Suspecting non-adherent behavior doesn’t hurt, overestimating it does!
- HCPs are key to identifying non-adherence, however, they often overestimate it in their patients
- The underlying reason for misjudging medication adherence in patients is thought to be HCP’s “optimistic bias”.
- Overestimating hinders early diagnosis of non-adherence and administration of the appropriate interventions1
A profoundly impactful statement by WHO captures the importance of medication non-adherence succinctly – “Increasing the effectiveness of adherence interventions may have a far greater impact on the health of the population than any improvement in specific medical treatments”2. This effective intervention for improving patient health does not depend on any costly cutting-edge technology but a simple adherence to therapy which may not be a simple process by itself.
Adherence is an interplay between patient-related, HCP-related, and system-related factors. In one of our previous articles, we outlined the role HCPs can play in enhancing medication adherence in patients (HCPs role in adherence). They are best positioned to identify non-adherence in the initial stages and guide them toward more adherent behavior by providing suitable information and interventions. We also suggested that HCPs should work proactively to minimize non-adherence in their patient cohort. However, the problem comes when they fail to acknowledge that the problem exists.
Factors guiding HCP behavior and belief are less well-understood
Largely, patients’ beliefs have been researched and models built to understand what guides their behavior, but we do not understand what guides HCPs’ behavior and inherent biases. Various factors can influence the behavior of healthcare professionals which in turn can affect their clinical practice, such as3:
- Motivational predisposition to change
- Economic context
- Political beliefs
- Organizational conditioning
HCPs routinely overestimate adherence across several therapeutic areas
Non-adherence is a behavior that is crystalized by multiple factors. Estimation of non-adherence is a challenging task and there are various ways of estimating adherence (refer to our article on measuring non-adherence). It is well known that the most common method of adherence estimation – patient self-reporting – is prone to overestimation. However, not many HCPs appreciate the fact that their prediction or estimation of patients’ adherence behavior is also error-prone.
Several studies have consistently shown that HCPs, even ones with higher expertise or years of experience, overestimate non-adherence in the patients they treat. A study comparing the accuracy of non-adherence prediction in patients administering tuberculosis medications revealed a significant overestimation of adherence even by experienced HCPs (11%) as compared to the non-adherence assessed by laboratory-based methods (24%)4. Another study in asthma patients reported similar oversights in HCP’s estimation of medication non-adherence. Most of the study participants who were experts in lung diseases believed that only 10-20% of patients are non-adherent in the first 12 months of therapy initiation as opposed to published data that points to 60-80% non-adherence in this population. Ironically, two-thirds of the HCPs from this study were very sure of their estimates of non-adherence in the majority of cases, highlighting their error in judgments5. Similarly, for patients undergoing combined anti-retroviral therapy, HCPs overestimated adherence by 8.9% (86.2% vs. 77.3%)6. An osteoporosis study reported a similar pattern. Adherence estimates by HCPs were 67.2%, while the adherence assessed by the medication-possession ratio was only about 40%7. Along similar lines, the majority of HCPs (60%), although highly experienced in the field of mental health overestimated adherence in patients even after long-term association (>1 year) with them8.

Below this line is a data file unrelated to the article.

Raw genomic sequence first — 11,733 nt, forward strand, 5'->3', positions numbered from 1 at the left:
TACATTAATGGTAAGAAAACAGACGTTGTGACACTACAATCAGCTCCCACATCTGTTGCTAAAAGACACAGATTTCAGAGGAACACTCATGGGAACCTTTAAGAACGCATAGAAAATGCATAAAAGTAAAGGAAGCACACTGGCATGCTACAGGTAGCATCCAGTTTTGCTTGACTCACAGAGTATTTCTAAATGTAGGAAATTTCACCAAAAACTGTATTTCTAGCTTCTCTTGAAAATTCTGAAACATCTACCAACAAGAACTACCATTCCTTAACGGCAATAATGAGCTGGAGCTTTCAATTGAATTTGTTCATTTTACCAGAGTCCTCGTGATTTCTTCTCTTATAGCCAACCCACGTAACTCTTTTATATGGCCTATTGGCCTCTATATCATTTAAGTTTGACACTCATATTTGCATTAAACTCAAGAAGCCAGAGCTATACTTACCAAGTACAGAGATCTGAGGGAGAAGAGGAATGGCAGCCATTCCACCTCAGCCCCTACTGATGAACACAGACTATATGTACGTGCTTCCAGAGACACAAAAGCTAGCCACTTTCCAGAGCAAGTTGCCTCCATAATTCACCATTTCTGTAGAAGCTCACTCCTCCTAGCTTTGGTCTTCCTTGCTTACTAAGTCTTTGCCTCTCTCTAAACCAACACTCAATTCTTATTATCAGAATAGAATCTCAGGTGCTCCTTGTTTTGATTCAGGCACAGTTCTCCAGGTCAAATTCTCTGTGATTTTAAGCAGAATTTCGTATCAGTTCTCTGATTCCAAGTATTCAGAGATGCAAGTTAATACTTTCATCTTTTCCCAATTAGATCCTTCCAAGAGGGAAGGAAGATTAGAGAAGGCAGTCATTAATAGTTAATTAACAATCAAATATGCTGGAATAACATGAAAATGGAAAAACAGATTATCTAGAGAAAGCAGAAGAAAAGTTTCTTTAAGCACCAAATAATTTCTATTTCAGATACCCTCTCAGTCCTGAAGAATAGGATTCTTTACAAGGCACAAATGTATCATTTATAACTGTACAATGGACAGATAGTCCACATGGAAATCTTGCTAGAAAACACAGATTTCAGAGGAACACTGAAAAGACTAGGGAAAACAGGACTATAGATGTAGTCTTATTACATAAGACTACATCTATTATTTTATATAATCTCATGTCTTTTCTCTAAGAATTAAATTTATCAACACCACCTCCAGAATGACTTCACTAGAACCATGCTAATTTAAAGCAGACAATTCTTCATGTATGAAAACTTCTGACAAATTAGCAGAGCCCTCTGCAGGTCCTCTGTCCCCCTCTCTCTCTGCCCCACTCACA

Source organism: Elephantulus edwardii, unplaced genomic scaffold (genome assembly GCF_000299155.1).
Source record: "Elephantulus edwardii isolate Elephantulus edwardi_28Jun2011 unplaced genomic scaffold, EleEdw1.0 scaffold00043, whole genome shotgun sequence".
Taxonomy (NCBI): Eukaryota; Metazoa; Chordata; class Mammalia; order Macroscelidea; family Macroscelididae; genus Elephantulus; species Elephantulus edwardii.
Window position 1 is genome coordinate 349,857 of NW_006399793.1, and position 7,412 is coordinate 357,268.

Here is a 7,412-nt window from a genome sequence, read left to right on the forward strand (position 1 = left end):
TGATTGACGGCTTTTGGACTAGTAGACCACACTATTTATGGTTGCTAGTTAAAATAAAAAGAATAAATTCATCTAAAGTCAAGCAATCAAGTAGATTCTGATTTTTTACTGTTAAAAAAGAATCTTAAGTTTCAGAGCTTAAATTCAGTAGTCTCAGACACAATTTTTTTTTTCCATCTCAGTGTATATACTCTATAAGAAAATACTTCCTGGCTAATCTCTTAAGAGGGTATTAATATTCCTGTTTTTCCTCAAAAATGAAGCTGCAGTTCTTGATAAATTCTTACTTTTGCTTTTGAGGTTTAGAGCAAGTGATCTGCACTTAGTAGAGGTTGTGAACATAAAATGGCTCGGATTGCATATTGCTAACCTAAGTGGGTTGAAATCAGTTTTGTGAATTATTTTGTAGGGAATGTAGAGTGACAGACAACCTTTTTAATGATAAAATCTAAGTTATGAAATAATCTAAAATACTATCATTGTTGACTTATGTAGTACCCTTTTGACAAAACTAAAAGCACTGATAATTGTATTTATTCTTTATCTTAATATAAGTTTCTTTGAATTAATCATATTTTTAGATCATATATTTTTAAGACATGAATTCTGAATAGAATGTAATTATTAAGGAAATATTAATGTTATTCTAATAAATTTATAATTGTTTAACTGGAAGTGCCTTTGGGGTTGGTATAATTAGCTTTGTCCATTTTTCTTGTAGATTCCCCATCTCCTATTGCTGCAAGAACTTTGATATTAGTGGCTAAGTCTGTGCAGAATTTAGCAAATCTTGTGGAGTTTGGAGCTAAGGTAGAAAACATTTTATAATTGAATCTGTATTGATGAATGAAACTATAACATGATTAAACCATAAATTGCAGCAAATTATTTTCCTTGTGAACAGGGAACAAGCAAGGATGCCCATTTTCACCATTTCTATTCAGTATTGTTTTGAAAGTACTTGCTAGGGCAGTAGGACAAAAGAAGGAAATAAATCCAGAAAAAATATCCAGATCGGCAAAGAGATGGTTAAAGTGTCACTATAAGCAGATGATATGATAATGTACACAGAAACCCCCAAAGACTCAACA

All these studies highlight the discordance between the perception of HCPs about adherence and the actual adherence measured by any standard methods in their patients, even upon successfully establishing the HCP-patient relationship8. Please see Figure 1, which reports the mismatch in actual adherence as measured by standard methods and HCPs’ general perception of adherence in their patients, across treatment groups.
What is optimistic bias? As the name suggests it is a cognitive trait that influences our decision-making. While predicting the future, humans display an overwhelmingly positive attitude and routinely underestimate any negative possibilities. We are very optimistic about our future events and undervalue the chances of accidents, adverse events, or diseases. Therefore “optimistic bias” is defined as the difference between our perceptions or expectations vs. the actual reality or the outcome of a given scenario9.
Optimistic bias is a common and robust human trait that remains consistent even in the face of lifelong experiences with the reality that is often far from our expectations. Studies suggest that it is maintained throughout life as our beliefs are selectively influenced by our positive experiences and not by negative ones. It is well known that even experts are not immune to this bias and often make decisions influenced by it9. A recent landmark study on optimism bias among European physicians regarding anticipation of adherence behavior, specifically in their patients, reported a significant overestimation of therapy initiation and persistence. Importantly, the same HCPs were not so optimistic about medication adherence in other patients, highlighting the existence of a selective bias only for their patients1.